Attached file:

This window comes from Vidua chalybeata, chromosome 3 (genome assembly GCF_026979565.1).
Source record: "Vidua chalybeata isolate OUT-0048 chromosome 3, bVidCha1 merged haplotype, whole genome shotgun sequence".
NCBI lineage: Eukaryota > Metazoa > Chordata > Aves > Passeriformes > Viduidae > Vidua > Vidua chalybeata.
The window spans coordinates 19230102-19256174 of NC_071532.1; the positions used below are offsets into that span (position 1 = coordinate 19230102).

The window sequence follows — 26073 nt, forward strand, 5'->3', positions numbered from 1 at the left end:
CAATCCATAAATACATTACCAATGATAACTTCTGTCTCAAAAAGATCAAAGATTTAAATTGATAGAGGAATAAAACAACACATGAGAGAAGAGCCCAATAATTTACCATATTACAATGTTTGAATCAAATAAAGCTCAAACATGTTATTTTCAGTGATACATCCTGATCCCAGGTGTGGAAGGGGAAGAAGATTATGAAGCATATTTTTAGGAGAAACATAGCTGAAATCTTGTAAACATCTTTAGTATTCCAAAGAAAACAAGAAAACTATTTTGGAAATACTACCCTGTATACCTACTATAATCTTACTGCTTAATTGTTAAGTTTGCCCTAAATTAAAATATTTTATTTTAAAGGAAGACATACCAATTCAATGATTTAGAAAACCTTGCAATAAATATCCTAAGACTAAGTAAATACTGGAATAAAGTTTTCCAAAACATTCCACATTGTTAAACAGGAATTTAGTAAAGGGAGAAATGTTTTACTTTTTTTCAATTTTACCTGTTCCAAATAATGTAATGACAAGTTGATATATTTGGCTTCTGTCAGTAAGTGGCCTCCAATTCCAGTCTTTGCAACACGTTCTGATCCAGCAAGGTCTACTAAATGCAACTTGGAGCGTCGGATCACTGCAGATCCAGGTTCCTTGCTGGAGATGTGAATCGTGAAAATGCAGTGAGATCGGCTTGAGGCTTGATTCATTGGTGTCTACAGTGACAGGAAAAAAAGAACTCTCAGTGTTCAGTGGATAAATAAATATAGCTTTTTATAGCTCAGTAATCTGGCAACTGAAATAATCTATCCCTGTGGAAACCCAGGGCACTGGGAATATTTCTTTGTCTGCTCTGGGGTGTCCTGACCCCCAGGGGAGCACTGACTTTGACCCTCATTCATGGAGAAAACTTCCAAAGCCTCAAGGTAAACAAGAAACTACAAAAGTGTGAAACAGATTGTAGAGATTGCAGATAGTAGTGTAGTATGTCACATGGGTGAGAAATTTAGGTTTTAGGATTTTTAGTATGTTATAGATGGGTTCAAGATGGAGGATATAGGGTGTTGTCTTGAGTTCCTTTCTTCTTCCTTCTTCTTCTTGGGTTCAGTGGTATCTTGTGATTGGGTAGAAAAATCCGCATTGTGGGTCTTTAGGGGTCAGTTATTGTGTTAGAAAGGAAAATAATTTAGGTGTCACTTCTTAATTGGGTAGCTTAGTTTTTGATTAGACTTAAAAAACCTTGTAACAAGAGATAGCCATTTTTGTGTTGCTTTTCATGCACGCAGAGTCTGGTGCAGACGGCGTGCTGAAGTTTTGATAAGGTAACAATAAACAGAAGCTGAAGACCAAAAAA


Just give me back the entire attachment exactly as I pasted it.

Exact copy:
This window comes from Vidua chalybeata, chromosome 3 (genome assembly GCF_026979565.1).
Source record: "Vidua chalybeata isolate OUT-0048 chromosome 3, bVidCha1 merged haplotype, whole genome shotgun sequence".
NCBI lineage: Eukaryota > Metazoa > Chordata > Aves > Passeriformes > Viduidae > Vidua > Vidua chalybeata.
The window spans coordinates 19230102-19256174 of NC_071532.1; the positions used below are offsets into that span (position 1 = coordinate 19230102).

The window sequence follows — 26073 nt, forward strand, 5'->3', positions numbered from 1 at the left end:
CAATCCATAAATACATTACCAATGATAACTTCTGTCTCAAAAAGATCAAAGATTTAAATTGATAGAGGAATAAAACAACACATGAGAGAAGAGCCCAATAATTTACCATATTACAATGTTTGAATCAAATAAAGCTCAAACATGTTATTTTCAGTGATACATCCTGATCCCAGGTGTGGAAGGGGAAGAAGATTATGAAGCATATTTTTAGGAGAAACATAGCTGAAATCTTGTAAACATCTTTAGTATTCCAAAGAAAACAAGAAAACTATTTTGGAAATACTACCCTGTATACCTACTATAATCTTACTGCTTAATTGTTAAGTTTGCCCTAAATTAAAATATTTTATTTTAAAGGAAGACATACCAATTCAATGATTTAGAAAACCTTGCAATAAATATCCTAAGACTAAGTAAATACTGGAATAAAGTTTTCCAAAACATTCCACATTGTTAAACAGGAATTTAGTAAAGGGAGAAATGTTTTACTTTTTTTCAATTTTACCTGTTCCAAATAATGTAATGACAAGTTGATATATTTGGCTTCTGTCAGTAAGTGGCCTCCAATTCCAGTCTTTGCAACACGTTCTGATCCAGCAAGGTCTACTAAATGCAACTTGGAGCGTCGGATCACTGCAGATCCAGGTTCCTTGCTGGAGATGTGAATCGTGAAAATGCAGTGAGATCGGCTTGAGGCTTGATTCATTGGTGTCTACAGTGACAGGAAAAAAAGAACTCTCAGTGTTCAGTGGATAAATAAATATAGCTTTTTATAGCTCAGTAATCTGGCAACTGAAATAATCTATCCCTGTGGAAACCCAGGGCACTGGGAATATTTCTTTGTCTGCTCTGGGGTGTCCTGACCCCCAGGGGAGCACTGACTTTGACCCTCATTCATGGAGAAAACTTCCAAAGCCTCAAGGTAAACAAGAAACTACAAAAGTGTGAAACAGATTGTAGAGATTGCAGATAGTAGTGTAGTATGTCACATGGGTGAGAAATTTAGGTTTTAGGATTTTTAGTATGTTATAGATGGGTTCAAGATGGAGGATATAGGGTGTTGTCTTGAGTTCCTTTCTTCTTCCTTCTTCTTCTTGGGTTCAGTGGTATCTTGTGATTGGGTAGAAAAATCCGCATTGTGGGTCTTTAGGGGTCAGTTATTGTGTTAGAAAGGAAAATAATTTAGGTGTCACTTCTTAATTGGGTAGCTTAGTTTTTGATTAGACTTAAAAAACCTTGTAACAAGAGATAGCCATTTTTGTGTTGCTTTTCATGCACGCAGAGTCTGGTGCAGACGGCGTGCTGAAGTTTTGATAAGGTAACAATAAACAGAAGCTGAAGACCAAAAAA